Next, we need to create an article database. Click the text that says “Type ‘/’ for commands”, then type
/list inline. Choose the option labelled “List - Inline” under “Database”:
Notion will create a new list for you and populate a few example pages:
Add a title to your table by clicking on “Untitled” and adding a title, such as “Articles”:
Let’s add some article properties for our pages. In this database, each article will be a page in Notion. Any properties we add to the Articles database will be shown in each page. Each article needs a title, creation date, last edited time, and status. For articles, the title property will be the the title of the Notion page, but we need to add the rest of the properties to the table.
To add properties, hover over the Articles table, click on the three dots on the right, and select “Properties”. Add a status property by clicking “+ Add a property”. Then, for “Property Type”, pick “Select”. To show the property in the table view, enable the toggle next to Select. Similarly, add a “Created” property by selecting the type “Created time”, and add an “Edited” property by selecting the type “Last edited time”. Delete the “Tags” property by selecting the dots on the left, and then select “Delete”. The Articles table properties now look like this:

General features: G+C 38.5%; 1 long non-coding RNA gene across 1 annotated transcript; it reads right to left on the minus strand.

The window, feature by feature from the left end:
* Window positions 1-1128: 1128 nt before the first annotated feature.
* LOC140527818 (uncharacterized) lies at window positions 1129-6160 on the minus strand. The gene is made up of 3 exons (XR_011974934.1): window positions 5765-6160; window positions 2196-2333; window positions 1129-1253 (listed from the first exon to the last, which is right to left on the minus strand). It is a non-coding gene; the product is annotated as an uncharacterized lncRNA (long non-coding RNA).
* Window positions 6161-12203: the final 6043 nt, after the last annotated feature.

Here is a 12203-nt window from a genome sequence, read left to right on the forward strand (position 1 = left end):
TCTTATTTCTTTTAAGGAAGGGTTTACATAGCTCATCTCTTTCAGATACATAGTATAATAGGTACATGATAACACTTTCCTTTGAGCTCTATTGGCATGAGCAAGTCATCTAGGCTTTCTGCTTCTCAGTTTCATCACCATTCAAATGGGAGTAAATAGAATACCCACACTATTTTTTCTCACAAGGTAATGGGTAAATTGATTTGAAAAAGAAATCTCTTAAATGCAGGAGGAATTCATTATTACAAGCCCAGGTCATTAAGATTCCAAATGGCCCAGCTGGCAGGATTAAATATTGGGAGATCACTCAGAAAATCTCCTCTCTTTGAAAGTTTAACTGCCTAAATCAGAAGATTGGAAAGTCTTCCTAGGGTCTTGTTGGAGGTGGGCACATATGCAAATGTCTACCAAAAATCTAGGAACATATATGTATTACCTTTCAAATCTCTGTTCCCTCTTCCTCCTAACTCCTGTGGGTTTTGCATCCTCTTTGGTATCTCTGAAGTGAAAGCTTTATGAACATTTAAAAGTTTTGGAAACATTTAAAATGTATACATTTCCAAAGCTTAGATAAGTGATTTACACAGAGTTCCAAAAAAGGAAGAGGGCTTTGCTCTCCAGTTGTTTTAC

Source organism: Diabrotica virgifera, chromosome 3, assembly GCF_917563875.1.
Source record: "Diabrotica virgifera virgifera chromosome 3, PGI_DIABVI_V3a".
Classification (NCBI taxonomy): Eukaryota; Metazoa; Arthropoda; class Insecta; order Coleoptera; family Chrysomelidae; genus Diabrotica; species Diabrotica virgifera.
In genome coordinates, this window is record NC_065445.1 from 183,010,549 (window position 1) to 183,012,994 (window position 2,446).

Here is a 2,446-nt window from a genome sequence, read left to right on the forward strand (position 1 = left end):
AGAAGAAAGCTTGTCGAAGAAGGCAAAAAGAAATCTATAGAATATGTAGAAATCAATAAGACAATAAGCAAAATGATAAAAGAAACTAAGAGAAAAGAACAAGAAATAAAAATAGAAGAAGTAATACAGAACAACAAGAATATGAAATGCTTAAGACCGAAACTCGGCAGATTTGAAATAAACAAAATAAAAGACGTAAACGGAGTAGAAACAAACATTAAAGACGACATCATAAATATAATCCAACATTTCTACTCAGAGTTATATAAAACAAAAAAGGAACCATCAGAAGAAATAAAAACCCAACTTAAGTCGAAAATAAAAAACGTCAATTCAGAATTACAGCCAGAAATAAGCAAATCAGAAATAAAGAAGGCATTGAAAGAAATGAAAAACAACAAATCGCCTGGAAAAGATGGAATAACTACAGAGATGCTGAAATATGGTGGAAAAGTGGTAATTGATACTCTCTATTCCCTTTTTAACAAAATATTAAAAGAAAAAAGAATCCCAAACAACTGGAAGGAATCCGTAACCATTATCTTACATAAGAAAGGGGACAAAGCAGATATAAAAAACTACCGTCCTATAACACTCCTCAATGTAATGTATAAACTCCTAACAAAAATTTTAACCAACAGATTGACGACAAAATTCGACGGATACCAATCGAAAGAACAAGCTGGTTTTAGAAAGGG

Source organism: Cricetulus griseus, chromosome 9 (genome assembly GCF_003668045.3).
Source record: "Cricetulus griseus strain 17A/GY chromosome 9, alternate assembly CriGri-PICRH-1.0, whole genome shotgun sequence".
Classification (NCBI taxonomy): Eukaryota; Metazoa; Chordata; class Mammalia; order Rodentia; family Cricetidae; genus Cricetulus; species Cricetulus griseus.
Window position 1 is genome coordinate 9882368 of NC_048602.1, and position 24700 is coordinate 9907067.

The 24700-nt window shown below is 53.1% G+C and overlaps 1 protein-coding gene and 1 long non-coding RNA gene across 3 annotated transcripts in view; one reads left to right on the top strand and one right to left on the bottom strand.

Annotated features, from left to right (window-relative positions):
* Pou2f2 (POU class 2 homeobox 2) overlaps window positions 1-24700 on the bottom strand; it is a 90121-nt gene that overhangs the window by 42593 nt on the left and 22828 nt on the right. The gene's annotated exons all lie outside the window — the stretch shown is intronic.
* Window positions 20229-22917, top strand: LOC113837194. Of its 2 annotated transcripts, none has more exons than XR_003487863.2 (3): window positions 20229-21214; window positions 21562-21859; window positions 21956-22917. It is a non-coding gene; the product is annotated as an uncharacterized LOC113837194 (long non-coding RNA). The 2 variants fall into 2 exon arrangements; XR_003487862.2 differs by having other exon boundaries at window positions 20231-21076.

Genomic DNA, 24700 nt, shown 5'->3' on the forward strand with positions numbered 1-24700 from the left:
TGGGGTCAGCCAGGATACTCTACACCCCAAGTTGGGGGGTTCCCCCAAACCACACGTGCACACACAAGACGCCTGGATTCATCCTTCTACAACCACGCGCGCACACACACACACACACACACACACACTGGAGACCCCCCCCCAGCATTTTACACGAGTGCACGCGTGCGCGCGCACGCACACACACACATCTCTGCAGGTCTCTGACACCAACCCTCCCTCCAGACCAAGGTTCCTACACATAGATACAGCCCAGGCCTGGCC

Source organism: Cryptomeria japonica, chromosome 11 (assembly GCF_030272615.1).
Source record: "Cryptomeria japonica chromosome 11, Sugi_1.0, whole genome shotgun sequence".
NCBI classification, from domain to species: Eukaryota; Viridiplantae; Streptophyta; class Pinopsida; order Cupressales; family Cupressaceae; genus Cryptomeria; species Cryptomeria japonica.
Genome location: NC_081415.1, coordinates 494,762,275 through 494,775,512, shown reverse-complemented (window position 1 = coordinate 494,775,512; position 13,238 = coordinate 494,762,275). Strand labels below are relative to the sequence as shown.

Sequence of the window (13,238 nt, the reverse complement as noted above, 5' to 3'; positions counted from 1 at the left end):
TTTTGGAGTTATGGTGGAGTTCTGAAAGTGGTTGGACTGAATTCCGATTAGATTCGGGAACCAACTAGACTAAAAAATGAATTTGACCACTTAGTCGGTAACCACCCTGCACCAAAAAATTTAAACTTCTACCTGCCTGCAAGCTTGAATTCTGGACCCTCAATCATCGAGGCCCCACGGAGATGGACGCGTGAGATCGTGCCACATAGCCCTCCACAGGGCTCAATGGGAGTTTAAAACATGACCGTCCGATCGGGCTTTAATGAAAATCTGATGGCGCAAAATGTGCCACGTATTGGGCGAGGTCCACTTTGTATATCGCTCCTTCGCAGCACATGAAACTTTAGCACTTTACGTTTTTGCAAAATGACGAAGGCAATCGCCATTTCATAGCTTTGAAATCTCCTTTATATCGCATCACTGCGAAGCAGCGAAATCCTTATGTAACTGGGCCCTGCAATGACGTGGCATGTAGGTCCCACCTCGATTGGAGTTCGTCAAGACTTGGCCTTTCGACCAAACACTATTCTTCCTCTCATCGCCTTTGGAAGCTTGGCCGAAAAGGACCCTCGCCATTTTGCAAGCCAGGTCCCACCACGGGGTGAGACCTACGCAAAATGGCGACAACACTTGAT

Now that our table is set up for articles, we can create a “New Draft” page template!
The Page is as Mighty as the Table